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Ohio Liberator Awards to honor those working to end human trafficking

A number of “modern-day abolitionists” have been nominated for the Ohio Liberator Awards, which honor the dedication and sacrifice of those working toward eliminating human and sex trafficking.

Founded by author, advocate and survivor Theresa Flores, the Liberator Awards were created in honor of William Lloyd Garrison, a prominent American abolitionist, journalist, suffragist and social reformer.

“I created the awards three years ago. I wanted to shine the light on others in the state who were also working very hard and sacrificing to fight human trafficking,” Flores said.

Flores also founded SOAP, which stands for Save Our Adolescents from Prostitution, an outreach program designed to provide hotels, bars and strip clubs with resources to identify sex trafficking. SOAP is partnered with Be FREE Dayton, a nonprofit to both abolish and prevent sex trafficking, to distribute bars of soap wrapped with a red band that provides the National Human Trafficking Hotline (888.373.7888) and resources to high-risk hotels and motels. Be FREE Dayton also acts as the fiscal unit for SOAP.

Each of the nominees from northwest Ohio are actively involved in the Lucas County Human Trafficking Coalition, founded by The University of Toledo.

Nominations are accepted for seven categories, including individual; student or student organization; civic club, organization or church; volunteer; business; elected official or law enforcement; and survivor.

The top four finalists and winners from each category are determined by popular vote. This year, the awards received 84 nominations and more than 2,000 votes.

The Liberator Awards ceremony will take place Monday, Jan. 19, at Via Vecchia Winery in Columbus, Ohio.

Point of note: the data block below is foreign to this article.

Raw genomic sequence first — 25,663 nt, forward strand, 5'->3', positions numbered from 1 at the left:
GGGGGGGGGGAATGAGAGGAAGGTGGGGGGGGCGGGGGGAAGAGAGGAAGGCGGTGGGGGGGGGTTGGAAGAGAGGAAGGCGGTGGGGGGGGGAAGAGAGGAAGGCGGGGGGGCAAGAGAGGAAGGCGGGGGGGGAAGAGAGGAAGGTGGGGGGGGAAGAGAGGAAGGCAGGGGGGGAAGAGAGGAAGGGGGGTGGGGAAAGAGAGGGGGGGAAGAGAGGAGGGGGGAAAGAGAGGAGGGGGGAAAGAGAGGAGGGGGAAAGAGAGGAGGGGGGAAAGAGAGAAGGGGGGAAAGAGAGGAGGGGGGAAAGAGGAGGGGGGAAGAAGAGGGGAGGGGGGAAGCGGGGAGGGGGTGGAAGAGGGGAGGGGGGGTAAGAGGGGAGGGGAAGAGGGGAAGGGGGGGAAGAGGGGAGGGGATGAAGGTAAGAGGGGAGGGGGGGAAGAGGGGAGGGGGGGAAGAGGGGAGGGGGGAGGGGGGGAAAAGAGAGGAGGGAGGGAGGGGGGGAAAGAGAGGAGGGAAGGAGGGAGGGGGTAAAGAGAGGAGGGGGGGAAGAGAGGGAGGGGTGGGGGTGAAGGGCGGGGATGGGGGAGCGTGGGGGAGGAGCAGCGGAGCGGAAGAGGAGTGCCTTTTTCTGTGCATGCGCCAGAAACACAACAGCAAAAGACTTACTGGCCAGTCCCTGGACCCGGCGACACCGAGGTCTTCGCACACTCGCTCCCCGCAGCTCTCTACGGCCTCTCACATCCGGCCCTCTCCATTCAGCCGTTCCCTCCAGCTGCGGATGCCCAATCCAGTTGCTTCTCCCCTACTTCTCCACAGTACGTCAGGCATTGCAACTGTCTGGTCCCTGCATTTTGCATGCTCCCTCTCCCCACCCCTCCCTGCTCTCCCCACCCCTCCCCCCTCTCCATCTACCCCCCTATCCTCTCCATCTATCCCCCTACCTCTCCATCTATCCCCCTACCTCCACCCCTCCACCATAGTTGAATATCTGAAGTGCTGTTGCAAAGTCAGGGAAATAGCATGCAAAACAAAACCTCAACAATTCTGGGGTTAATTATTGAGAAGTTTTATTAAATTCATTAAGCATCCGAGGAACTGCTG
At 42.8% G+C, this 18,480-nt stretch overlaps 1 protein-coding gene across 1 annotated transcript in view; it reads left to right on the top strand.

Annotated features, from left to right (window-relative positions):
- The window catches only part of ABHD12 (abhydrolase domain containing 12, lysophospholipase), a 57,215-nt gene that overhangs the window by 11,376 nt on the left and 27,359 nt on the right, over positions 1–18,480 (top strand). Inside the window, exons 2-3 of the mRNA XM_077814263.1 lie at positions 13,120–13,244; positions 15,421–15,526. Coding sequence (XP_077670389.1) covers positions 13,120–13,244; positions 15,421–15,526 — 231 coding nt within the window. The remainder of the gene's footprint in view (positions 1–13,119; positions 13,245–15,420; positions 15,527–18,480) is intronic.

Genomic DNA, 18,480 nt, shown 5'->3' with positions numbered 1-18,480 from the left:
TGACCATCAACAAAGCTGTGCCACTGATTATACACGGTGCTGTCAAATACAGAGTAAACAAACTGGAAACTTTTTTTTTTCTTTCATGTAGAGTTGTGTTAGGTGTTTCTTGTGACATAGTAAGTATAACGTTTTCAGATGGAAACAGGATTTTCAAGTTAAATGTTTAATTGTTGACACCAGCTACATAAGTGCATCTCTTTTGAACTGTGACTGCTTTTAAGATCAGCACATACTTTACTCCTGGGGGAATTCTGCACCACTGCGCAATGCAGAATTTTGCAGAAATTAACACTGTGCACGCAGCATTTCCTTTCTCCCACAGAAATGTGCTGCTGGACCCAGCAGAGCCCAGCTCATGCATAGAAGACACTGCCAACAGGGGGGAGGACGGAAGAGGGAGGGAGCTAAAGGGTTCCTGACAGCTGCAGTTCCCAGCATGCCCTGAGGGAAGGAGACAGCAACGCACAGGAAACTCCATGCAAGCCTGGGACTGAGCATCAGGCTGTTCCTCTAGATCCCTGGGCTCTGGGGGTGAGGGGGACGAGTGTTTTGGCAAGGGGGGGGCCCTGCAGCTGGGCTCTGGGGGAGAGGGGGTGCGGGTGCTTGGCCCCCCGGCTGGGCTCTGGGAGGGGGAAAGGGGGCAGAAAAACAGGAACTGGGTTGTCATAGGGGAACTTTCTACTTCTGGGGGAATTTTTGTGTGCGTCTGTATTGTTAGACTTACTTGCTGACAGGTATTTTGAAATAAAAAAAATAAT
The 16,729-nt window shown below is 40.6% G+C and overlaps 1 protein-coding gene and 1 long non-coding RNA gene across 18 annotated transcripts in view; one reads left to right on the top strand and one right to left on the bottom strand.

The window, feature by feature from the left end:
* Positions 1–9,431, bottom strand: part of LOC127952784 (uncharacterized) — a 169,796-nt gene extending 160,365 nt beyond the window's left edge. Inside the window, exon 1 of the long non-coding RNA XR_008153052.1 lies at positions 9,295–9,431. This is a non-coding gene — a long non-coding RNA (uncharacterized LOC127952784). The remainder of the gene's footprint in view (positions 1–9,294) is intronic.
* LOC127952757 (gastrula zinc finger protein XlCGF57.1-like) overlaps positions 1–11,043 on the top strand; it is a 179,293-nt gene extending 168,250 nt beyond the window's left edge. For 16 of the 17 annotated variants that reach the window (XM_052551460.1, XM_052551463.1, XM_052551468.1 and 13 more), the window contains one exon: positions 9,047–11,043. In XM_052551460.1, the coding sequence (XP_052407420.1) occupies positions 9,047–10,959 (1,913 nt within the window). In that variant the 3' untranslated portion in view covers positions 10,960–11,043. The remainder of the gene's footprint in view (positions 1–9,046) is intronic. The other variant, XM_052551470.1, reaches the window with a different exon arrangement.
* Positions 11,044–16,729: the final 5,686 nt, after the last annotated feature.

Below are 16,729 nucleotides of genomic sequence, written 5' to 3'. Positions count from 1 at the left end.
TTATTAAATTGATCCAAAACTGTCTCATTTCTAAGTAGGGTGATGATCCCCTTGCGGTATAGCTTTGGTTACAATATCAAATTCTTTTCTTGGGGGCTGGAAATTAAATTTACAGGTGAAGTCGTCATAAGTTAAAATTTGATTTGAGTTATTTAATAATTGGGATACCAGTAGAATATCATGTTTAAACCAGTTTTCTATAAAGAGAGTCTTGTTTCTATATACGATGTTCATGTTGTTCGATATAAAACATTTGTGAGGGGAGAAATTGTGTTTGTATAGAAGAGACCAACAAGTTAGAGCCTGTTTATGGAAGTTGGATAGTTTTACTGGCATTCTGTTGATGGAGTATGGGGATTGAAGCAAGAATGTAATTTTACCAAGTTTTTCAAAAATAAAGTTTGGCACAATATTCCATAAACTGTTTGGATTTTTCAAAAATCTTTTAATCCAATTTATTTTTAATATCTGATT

The nominees from northwest Ohio include:

• Dr. Celia Williamson, professor of social work and director of UT’s Human Trafficking and Social Justice Institute;

• Kizzy Williams from Second Chance, a social service program that provides comprehensive services to victims of sex trafficking and prostitution;
• Ashley Wickerham, associate director of UT’s Human Trafficking and Social Justice Institute;

• Det. Ginnie Barta, Wood County Sheriff;

• Rahab’s Heart, which will be a resource and recovery home for adult women trapped in prostitution

• The Toledo Area Regional Transit Authority; and

• Michelle Moore, a survivor of human trafficking.

Many of this year’s nominees also are involved with UT’s International Human Trafficking, Prostitution and Sex Work Conference, which has been educating social service, health-care and criminal justice professionals on human trafficking since 2004.

“I am so honored to be nominated for the Liberator Awards and equally as honored to work alongside so many strong activists from Toledo who were also nominated,” Williamson said.

The inaugural Michigan Liberator Awards ceremony took place Jan. 10.

For more information, visit liberatorawards.com.

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